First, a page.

j: A bad script, a portable chalk board, a feather boa and 16 cans of coffee beans (1 of which is filled with beans excreted by the Asian Palm Civet): What will you make?

Eric: Oh Judy you make this far too easy!  The first thing that comes to mind is a British game show we would watch on PBS late night called “Russian Tea Roulette.”  Six of Great Britain’s most well-known socialites are gathered in a living room setting for a game of high stakes charades. They’re split into teams of two and begin playing a double elimination structure. The camera continually cuts away from the game to an English butler brewing four cups of Earl Grey and three cups of coffee, one of them being the “special blend.”  It’s a game of nerves as both members of the losing team must choose one of the three cups of coffee in hopes of avoiding the unpleasant aftertaste while the winners look on enjoying tea and freshly baked scones.

Mmmm scones.


Now it’s your turn. Here’s Eric’s question for you:

What’s the one thing in your life that you love, you use daily, you take for granted and would be crushed if it were gone tomorrow?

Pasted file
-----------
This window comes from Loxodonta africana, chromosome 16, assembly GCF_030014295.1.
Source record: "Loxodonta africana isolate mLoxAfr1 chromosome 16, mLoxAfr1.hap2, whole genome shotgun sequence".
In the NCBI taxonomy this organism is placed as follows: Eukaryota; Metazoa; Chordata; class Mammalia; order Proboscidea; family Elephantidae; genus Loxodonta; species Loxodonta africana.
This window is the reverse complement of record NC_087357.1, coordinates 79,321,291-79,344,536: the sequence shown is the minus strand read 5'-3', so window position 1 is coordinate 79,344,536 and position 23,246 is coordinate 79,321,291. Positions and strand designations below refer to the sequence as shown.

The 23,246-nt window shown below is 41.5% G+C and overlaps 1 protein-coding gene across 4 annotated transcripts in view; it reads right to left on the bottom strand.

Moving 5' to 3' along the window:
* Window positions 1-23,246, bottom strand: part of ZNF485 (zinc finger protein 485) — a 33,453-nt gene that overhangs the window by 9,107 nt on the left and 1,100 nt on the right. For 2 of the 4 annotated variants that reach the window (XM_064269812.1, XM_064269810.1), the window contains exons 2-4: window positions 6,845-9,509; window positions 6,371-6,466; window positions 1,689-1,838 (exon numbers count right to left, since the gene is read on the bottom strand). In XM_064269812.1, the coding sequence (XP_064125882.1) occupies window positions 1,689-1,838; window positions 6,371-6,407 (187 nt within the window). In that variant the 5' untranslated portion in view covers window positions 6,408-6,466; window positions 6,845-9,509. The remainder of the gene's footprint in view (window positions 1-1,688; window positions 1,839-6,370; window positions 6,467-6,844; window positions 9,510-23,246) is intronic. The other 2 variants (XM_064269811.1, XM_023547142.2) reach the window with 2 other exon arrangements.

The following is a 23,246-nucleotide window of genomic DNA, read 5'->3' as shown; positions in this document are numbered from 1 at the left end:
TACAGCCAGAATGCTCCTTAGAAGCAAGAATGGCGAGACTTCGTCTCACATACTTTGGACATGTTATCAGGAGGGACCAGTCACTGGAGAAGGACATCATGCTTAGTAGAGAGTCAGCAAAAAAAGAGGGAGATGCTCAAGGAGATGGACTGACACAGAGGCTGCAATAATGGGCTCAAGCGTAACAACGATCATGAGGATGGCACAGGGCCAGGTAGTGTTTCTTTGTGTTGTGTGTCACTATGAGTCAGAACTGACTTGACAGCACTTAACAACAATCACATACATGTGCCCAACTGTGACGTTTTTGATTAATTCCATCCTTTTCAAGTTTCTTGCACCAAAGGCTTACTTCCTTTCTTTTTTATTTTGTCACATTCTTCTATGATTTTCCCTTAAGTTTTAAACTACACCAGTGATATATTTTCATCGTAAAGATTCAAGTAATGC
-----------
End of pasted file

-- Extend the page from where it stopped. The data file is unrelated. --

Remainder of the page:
Answer in the comments section (or just say hello), by Friday, December 7th, and Eric will pick one commenter to win a $100 gift card to, an organization dedicated to alleviating poverty around the world. (I’m totally giddy about this giveaway. It’s huge! It’s Eric’s idea and his funding. Not only is he smart, funny and badass, he’s fantastically generous. Go to Kiva and check it out.) The winner will have his or her choice to  fund any micro-loan(s) they deem worthy!

Seriously, how cool is that? (Tell me in a comment, so you have a chance to win!)


Congratulations, Whoa-Mary, who won the Kiva gift card (and has already used it to fund projects)!



  1. Stephanie at Visible and Real on November 30, 2012 at 6:46 am